1. It keeps us from falling away
The book of Hebrews repeatedly warns of the danger of “drifting away” from right doctrine and practice and the need to hold fast: “Therefore we must pay much closer attention to what we have heard, lest we drift away from it” (Hebrews 2:1); “Take care, brothers, lest there be in any of you an evil, unbelieving heart, leading you to fall away from the living God” (Hebrews 3:12). Clinging tightly to the truth of the gospel helps prevent us from falling into unbelief and condemnation.
2. It helps us resist cultural deception and pressure
As this age becomes more opposed to biblical truth, believers who do not cling tenaciously to God’s Word will easily compromise or fall into deception. Persecution, boycotts, government coercion and cultural trends away from biblical morality will only increase pressure against the church. But, taking our stand on the Word and holding fast helps us stay rooted in times of shifting sand.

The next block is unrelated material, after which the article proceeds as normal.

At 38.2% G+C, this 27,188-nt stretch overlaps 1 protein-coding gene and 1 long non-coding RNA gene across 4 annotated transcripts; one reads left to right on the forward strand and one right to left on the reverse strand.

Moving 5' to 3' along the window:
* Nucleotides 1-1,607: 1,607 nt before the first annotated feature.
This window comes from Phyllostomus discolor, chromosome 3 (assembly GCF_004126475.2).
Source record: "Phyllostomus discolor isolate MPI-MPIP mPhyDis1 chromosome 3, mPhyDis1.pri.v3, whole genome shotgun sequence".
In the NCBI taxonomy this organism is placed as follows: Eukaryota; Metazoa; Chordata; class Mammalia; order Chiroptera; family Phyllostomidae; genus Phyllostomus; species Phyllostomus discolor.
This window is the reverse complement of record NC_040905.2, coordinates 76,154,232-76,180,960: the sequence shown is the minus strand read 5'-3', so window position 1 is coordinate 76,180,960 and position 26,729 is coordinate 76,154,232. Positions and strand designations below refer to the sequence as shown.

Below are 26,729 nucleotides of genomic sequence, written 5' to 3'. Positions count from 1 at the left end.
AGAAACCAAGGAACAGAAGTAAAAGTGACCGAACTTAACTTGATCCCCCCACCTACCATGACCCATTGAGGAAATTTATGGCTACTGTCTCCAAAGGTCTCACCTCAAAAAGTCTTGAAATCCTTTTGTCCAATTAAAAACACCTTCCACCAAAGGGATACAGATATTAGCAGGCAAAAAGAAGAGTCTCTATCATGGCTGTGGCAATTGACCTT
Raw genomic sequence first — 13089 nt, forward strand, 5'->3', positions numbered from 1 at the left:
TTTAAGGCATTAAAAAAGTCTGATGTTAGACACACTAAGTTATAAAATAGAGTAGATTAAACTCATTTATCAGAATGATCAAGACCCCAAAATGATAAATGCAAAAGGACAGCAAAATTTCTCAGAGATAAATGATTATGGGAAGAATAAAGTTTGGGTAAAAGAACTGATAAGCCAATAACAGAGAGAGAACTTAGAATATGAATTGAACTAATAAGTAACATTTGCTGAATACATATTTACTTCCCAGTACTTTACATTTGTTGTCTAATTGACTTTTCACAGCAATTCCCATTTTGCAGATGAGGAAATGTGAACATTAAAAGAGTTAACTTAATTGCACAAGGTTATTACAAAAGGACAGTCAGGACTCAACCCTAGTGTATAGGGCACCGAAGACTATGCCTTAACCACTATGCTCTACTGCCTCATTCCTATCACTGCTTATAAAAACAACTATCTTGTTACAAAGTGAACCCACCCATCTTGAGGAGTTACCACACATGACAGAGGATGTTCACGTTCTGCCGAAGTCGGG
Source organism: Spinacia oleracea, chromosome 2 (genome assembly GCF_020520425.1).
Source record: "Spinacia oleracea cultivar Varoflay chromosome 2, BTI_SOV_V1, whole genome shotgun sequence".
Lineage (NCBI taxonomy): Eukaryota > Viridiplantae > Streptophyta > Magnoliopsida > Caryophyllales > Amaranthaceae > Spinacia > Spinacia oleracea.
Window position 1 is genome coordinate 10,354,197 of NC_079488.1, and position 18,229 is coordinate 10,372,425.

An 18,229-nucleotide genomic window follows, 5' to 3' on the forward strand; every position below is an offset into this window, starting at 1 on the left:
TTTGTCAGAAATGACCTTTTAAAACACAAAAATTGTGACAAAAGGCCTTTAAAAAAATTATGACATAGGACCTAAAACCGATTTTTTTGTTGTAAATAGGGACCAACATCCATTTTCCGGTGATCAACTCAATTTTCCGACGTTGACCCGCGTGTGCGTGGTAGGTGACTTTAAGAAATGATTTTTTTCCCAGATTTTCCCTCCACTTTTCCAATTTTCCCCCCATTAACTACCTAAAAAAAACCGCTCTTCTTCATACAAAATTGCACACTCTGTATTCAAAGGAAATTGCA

3. It protects the doctrinal purity and unity of the church
Failure to hold fast to biblical truth opens the door to false teaching, division, and confusion in the church. Paul commended the Corinthians for holding firmly to the truths passed down by the Apostles and urged them to continue to agree in doctrine and judgment for the sake of unity (1 Corinthians 1:10, 15:2). Healthy church community requires vigilance to keep out what is erroneous.
4. It gives us stability amidst suffering and turmoil
Clinging to God’s good promises steadies us emotionally when we face various trials. The Psalms repeatedly speak of holding fast to God’s Word for guidance, comfort, and direction during difficult times when human resources fails. God’s testified works and proven faithfulness anchor us in storms of life.
5. It enables us to remain faithful witnesses
Those solidly grounded in the truth of Christ have boldness to be witnesses to the lost, convince those in error, and spread the gospel far and wide. Paul repeatedly urged Timothy to continue in the truths he had learned from scripture because it made him competent and equipped him for every good work (2 Timothy 3:14-15). Holding fast is essential for faithful Christian ministry.